These men are unjust judges, ruling over others as if they have absolute right, as if they are gods. God himself mocks these so-called gods and reminds them, “Nevertheless, you will die like men, and fall like any prince” (v. 7).

God had said to Moses,

Exodus 7:1 ESV And the LORD said to Moses, “See, I have made you like God to Pharaoh, and your brother Aaron shall be your prophet.

Yet, Moses was still a man, not a god. One pastor said,

Don’t fail to notice Jesus’ purpose for choosing that verse. It would have been a very familiar one to the Scribes and Pharisees. They would have understood that that verse was a condemnation of wicked rulers, and Jesus is simply echoing the irony of the original Psalm.

Walter Martin wrote an excellent comment on this, he said, “Jesus mocks the people as if to say, ‘You all think you’re gods yourselves. What’s one more god among you?'” Oh, the irony. You’re going to stone me for claiming to be God, you’re all claiming the same thing, what’s one more god? The sarcasm. (MacArthur)

2.1. The “Little Gods” Doctrine

Unfortunately, much of this “little gods” teaching has hit the church. Earl Paulk writes, “Adam and Eve were placed in the world as the seed and expression of God. Just as dogs have puppies and cats have kittens, so God has little gods.” I have heard that very teaching from a visiting false prophet who spoke in one of our churches. I also heard Kenneth Copeland say, “You don’t have a god in you. You are one!” Kenneth Hagin is gravely mistaken in asserting that the Christian “is as much an incarnation [of God] as is Jesus of Nazareth.” And Kenneth Copeland is in grave error when he insists, “Jesus is no longer the only begotten Son of God.”

This false teaching is now available to us on our televisions. Do not be deceived. The Scriptures are clear:

ESV Deuteronomy 4:35 To you it was shown, that you might know that the LORD is God; there is no other besides him.

ESV Deuteronomy 4:39 know therefore today, and lay it to your heart, that the LORD is God in heaven above and on the earth beneath; there is no other.

ESV Deuteronomy 32:39 “‘See now that I, even I, am he, and there is no god beside me; I kill and I make alive; I wound and I heal; and there is none that can deliver out of my hand.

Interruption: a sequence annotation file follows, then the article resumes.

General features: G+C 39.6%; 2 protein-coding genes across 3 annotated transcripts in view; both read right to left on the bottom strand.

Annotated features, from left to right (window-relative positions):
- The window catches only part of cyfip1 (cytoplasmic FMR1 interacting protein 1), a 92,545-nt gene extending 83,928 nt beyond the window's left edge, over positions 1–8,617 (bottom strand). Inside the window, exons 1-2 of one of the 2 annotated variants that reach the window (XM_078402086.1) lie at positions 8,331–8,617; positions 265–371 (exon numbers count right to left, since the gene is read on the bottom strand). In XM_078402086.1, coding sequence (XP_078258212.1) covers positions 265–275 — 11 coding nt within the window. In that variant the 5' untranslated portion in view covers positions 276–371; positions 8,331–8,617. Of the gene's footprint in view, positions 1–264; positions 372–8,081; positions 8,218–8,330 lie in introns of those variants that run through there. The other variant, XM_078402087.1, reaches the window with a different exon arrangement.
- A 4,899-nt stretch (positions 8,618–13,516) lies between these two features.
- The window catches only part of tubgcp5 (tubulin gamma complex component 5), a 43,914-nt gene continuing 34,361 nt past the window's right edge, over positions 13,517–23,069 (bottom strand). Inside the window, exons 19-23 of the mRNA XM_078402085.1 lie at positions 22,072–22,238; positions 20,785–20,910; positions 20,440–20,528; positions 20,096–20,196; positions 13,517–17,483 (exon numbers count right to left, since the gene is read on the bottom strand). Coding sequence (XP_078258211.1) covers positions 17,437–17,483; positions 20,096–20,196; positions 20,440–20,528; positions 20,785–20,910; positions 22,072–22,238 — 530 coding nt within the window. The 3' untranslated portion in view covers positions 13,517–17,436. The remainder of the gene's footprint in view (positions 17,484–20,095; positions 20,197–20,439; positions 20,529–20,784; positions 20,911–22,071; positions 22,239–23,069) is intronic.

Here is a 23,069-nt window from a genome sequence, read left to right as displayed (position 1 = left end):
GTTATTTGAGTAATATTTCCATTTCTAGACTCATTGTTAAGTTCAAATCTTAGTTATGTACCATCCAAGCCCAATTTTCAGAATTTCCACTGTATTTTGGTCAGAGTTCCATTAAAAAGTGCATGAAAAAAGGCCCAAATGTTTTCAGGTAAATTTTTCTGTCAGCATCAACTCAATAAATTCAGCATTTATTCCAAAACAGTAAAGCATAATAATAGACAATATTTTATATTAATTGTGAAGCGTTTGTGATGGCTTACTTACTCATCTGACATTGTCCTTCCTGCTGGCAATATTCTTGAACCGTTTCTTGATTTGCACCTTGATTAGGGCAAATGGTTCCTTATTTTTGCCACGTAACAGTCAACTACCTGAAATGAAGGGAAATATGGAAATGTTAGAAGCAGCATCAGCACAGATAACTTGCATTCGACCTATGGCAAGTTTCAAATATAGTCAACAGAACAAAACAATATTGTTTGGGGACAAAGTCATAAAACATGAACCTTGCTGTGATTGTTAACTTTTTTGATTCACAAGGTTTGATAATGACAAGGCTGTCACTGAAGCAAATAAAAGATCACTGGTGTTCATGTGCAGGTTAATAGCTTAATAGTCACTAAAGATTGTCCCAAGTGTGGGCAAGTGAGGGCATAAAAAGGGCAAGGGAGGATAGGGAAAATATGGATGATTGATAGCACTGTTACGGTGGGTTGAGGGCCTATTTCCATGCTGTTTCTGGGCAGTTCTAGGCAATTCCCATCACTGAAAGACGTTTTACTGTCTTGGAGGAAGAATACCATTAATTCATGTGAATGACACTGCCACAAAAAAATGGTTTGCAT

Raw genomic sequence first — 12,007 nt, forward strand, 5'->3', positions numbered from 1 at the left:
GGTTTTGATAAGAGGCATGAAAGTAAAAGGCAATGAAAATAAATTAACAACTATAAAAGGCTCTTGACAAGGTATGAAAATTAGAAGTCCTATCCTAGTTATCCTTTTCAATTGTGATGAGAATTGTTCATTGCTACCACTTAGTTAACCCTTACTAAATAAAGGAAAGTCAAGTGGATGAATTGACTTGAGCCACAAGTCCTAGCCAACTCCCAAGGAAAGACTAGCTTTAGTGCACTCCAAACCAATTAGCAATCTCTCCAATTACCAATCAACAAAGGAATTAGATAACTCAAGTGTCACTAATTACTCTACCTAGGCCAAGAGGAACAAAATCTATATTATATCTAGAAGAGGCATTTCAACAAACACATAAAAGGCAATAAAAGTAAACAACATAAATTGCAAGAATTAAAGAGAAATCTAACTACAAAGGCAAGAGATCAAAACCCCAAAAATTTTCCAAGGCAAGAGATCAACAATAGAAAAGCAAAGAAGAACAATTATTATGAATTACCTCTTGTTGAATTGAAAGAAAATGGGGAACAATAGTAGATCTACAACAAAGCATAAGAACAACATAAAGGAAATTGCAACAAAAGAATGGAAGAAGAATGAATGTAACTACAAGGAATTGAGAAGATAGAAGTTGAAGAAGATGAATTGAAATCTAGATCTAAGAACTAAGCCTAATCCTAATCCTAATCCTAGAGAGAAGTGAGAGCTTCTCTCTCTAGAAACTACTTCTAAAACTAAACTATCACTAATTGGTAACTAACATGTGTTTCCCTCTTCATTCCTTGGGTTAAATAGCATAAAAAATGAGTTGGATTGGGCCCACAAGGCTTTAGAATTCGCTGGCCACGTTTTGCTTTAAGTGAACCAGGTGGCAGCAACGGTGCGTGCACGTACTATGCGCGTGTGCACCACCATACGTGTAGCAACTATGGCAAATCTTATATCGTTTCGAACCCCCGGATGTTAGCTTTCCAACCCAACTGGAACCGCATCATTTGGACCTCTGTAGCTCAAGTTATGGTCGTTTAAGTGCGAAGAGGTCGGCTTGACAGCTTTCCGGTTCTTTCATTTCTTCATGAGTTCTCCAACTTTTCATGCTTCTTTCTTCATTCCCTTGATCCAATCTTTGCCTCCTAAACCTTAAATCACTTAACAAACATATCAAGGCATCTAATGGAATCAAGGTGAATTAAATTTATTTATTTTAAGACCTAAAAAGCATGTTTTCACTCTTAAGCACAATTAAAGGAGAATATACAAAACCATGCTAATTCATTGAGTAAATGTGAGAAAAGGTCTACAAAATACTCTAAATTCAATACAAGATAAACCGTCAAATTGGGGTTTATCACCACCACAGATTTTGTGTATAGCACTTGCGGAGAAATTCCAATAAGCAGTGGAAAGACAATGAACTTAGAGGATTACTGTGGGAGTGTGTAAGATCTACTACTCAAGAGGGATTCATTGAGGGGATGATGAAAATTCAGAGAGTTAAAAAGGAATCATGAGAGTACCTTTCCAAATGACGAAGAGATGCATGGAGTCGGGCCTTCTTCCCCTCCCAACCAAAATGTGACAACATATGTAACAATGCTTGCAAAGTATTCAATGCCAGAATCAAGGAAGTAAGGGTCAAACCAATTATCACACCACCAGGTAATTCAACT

ESV Isaiah 43:10 “You are my witnesses,” declares the LORD, “and my servant whom I have chosen, that you may know and believe me and understand that I am he. Before me no god was formed, nor shall there be any after me.

ESV Isaiah 43:11 I, I am the LORD, and besides me there is no savior.

ESV Isaiah 44:6 Thus says the LORD, the King of Israel and his Redeemer, the LORD of hosts: “I am the first and I am the last; besides me there is no god.

ESV Isaiah 44:7 Who is like me? Let him proclaim it. Let him declare and set it before me, since I appointed an ancient people. Let them declare what is to come, and what will happen.

ESV Isaiah 44:8 Fear not, nor be afraid; have I not told you from of old and declared it? And you are my witnesses! Is there a God besides me? There is no Rock; I know not any.”

ESV Isaiah 45:5 I am the LORD, and there is no other, besides me there is no God; I equip you, though you do not know me,

ESV Isaiah 45:6 that people may know, from the rising of the sun and from the west, that there is none besides me; I am the LORD, and there is no other.

ESV Isaiah 45:18 For thus says the LORD, who created the heavens (he is God!), who formed the earth and made it (he established it; he did not create it empty, he formed it to be inhabited!): “I am the LORD, and there is no other.

ESV Isaiah 45:21 Declare and present your case; let them take counsel together! Who told this long ago? Who declared it of old? Was it not I, the LORD? And there is no other god besides me, a righteous God and a Savior; there is none besides me.

ESV Isaiah 45:22 “Turn to me and be saved, all the ends of the earth! For I am God, and there is no other.

ESV Isaiah 46:9 remember the former things of old; for I am God, and there is no other; I am God, and there is none like me,

There is no god like the “one true God” (John 17:3). And yet, Jesus claims to be one with the Father. He explains in verse 36:

John 10:36 ESV do you say of him whom the Father consecrated and sent into the world, ‘You are blaspheming,’ because I said, ‘I am the Son of God’?

Jesus is saying, if God can mock human judges and call them gods, then how can you say that I am blaspheming when I say that I am the Son of God since the Father consecrated me and sent me into world?

2.2. Jesus the Creator

Let’s consider one more passage from Isaiah and see how it relates to what the New Testament says about Jesus Christ.

Isaiah 44:24 ESV Thus says the LORD, your Redeemer, who formed you from the womb: “I am the LORD, who made all things, who alone stretched out the heavens, who spread out the earth by myself,

In this verse, the LORD — Yahweh — says that he created the entire universe all by himself, “I am the LORD. I made all things. I alone stretched out the heavens. I spread out the earth by myself.” Twice in that verse he says that he did it alone, by himself.

Yet, when we come to the New Testament, we read that God created everything through Christ: